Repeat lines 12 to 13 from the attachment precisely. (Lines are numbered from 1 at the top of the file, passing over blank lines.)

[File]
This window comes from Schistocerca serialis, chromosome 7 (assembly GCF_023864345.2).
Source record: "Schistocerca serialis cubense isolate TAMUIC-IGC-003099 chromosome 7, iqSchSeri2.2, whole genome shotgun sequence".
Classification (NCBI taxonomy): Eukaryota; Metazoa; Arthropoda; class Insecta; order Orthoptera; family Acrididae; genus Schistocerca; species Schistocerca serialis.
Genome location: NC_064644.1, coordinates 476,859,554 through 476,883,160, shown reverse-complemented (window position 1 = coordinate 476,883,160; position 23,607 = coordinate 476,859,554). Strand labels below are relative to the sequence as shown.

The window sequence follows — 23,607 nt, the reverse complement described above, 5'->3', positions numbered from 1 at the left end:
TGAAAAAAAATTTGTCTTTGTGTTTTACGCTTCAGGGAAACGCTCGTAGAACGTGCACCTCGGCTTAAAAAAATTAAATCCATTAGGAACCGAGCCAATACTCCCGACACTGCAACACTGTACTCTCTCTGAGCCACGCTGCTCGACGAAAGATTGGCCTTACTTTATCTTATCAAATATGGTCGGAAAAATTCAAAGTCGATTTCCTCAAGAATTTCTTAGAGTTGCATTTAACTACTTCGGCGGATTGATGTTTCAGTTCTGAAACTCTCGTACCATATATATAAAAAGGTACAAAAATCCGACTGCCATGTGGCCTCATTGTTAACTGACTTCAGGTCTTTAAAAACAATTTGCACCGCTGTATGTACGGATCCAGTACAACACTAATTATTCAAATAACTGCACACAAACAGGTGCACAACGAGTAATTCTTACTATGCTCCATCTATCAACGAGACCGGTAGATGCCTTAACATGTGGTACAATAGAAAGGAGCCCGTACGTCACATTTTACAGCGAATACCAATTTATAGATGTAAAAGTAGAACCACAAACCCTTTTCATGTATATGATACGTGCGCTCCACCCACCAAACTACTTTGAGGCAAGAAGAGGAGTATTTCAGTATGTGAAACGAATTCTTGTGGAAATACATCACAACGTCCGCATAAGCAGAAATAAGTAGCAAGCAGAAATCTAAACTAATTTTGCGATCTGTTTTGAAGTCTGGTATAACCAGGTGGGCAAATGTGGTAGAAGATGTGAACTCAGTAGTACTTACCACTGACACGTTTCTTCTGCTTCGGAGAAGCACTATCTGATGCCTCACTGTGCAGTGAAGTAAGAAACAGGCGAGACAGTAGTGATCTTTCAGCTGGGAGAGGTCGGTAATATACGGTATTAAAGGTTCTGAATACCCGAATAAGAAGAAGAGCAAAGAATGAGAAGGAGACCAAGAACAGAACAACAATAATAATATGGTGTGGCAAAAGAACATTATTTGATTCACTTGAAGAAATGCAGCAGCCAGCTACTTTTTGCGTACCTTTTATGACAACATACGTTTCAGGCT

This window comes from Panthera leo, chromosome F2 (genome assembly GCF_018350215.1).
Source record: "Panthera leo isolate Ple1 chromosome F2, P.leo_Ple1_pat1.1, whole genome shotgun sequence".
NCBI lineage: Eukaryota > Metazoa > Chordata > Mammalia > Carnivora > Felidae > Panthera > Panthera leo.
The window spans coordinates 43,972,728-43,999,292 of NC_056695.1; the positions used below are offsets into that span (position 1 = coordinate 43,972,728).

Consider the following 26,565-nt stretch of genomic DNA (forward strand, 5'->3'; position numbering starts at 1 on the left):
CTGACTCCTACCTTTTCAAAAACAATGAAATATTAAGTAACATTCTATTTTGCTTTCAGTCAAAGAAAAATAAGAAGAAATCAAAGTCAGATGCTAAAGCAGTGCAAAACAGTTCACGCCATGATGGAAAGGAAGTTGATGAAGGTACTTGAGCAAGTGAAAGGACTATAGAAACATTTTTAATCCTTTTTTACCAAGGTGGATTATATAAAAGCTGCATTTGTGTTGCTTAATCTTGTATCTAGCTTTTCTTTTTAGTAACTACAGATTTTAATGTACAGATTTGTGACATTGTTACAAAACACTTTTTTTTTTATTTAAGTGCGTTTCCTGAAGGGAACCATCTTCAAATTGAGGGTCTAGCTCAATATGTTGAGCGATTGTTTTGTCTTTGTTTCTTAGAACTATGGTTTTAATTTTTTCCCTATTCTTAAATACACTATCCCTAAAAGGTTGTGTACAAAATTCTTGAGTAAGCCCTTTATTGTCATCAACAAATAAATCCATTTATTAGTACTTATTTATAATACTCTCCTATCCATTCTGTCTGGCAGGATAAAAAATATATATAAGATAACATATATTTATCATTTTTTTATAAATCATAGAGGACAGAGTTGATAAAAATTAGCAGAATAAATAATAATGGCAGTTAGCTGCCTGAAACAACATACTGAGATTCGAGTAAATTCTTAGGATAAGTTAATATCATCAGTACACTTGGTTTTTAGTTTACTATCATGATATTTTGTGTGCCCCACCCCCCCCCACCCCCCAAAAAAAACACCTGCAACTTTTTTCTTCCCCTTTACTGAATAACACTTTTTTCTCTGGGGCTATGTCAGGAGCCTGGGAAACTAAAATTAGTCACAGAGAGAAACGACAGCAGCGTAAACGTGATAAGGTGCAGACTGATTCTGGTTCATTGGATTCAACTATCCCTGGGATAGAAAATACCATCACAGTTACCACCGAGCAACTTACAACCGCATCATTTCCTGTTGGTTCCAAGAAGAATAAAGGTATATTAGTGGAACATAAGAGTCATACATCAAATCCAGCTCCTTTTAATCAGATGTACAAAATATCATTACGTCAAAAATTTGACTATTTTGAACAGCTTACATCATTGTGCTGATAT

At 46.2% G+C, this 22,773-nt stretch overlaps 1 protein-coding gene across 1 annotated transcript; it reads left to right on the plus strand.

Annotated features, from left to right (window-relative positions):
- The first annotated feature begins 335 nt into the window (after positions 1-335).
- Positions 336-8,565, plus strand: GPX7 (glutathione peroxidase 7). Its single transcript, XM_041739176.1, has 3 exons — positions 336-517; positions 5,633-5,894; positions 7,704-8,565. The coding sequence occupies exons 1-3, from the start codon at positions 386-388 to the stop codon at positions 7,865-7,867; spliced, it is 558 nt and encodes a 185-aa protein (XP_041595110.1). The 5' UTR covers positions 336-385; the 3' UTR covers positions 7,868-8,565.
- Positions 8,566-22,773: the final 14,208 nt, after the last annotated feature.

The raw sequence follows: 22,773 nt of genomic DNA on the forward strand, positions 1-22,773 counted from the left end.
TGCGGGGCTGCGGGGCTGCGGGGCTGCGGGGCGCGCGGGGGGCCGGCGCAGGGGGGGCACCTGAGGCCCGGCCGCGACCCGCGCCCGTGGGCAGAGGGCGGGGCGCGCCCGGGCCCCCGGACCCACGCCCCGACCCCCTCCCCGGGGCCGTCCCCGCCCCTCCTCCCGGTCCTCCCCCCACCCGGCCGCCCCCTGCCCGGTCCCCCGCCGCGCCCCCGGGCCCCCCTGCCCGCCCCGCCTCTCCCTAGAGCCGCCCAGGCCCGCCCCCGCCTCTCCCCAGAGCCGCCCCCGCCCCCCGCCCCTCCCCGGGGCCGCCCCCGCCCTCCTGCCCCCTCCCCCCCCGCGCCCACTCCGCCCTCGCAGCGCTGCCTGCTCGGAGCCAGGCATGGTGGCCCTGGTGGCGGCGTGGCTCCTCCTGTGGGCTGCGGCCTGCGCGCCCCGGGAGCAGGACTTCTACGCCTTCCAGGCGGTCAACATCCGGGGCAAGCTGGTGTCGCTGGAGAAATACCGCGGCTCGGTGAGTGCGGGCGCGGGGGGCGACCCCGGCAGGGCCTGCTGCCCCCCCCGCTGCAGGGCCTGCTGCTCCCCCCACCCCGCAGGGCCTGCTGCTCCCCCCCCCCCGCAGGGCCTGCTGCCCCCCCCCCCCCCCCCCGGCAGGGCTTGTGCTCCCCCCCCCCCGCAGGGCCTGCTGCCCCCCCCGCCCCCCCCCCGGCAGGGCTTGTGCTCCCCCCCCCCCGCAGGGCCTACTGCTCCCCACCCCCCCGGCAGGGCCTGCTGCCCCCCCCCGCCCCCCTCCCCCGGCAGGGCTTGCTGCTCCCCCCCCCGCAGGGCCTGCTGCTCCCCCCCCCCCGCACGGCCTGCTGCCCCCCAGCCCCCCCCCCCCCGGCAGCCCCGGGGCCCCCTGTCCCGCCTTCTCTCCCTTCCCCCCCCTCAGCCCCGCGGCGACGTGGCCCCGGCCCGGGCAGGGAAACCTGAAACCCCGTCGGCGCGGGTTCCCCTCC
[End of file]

CTGACTCCTACCTTTTCAAAAACAATGAAATATTAAGTAACATTCTATTTTGCTTTCAGTCAAAGAAAAATAAGAAGAAATCAAAGTCAGATGCTAAAGCAGTGCAAAACAGTTCACGCCATGATGGAAAGGAAGTTGATGAAGGTACTTGAGCAAGTGAAAGGACTATAGAAACATTTTTAATCCTTTTTTACCAAGGTGGATTATATAAAAGCTGCATTTGTGTTGCTTAATCTTGTATCTAGCTTTTCTTTTTAGTAACTACAGATTTTAATGTACAGATTTGTGACATTGTTACAAAACACTTTTTTTTTTATTTAAGTGCGTTTCCTGAAGGGAACCATCTTCAAATTGAGGGTCTAGCTCAATATGTTGAGCGATTGTTTTGTCTTTGTTTCTTAGAACTATGGTTTTAATTTTTTCCCTATTCTTAAATACACTATCCCTAAAAGGTTGTGTACAAAATTCTTGAGTAAGCCCTTTATTGTCATCAACAAATAAATCCATTTATTAGTACTTATTTATAATACTCTCCTATCCATTCTGTCTGGCAGGATAAAAAATATATATAAGATAACATATATTTATCATTTTTTTATAAATCATAGAGGACAGAGTTGATAAAAATTAGCAGAATAAATAATAATGGCAGTTAGCTGCCTGAAACAACATACTGAGATTCGAGTAAATTCTTAGGATAAGTTAATATCATCAGTACACTTGGTTTTTAGTTTACTATCATGATATTTTGTGTGCCCCACCCCCCCCCACCCCCCAAAAAAAACACCTGCAACTTTTTTCTTCCCCTTTACTGAATAACACTTTTTTCTCTGGGGCTATGTCAGGAGCCTGGGAAACTAAAATTAGTCACAGAGAGAAACGACAGCAGCGTAAACGTGATAAGGTGCAGACTGATTCTGGTTCATTGGATTCAACTATCCCTGGGATAGAAAATACCATCACAGTTACCACCGAGCAACTTACAACCGCATCATTTCCTGTTGGTTCCAAGAAGAATAAAGGTATATTAGTGGAACATAAGAGTCATACATCAAATCCAGCTCCTTTTAATCAGATGTACAAAATATCATTACGTCAAAAATTTGACTATTTTGAACAGCTTACATCATTGTGCTGATAT

At 46.2% G+C, this 22,773-nt stretch overlaps 1 protein-coding gene across 1 annotated transcript; it reads left to right on the plus strand.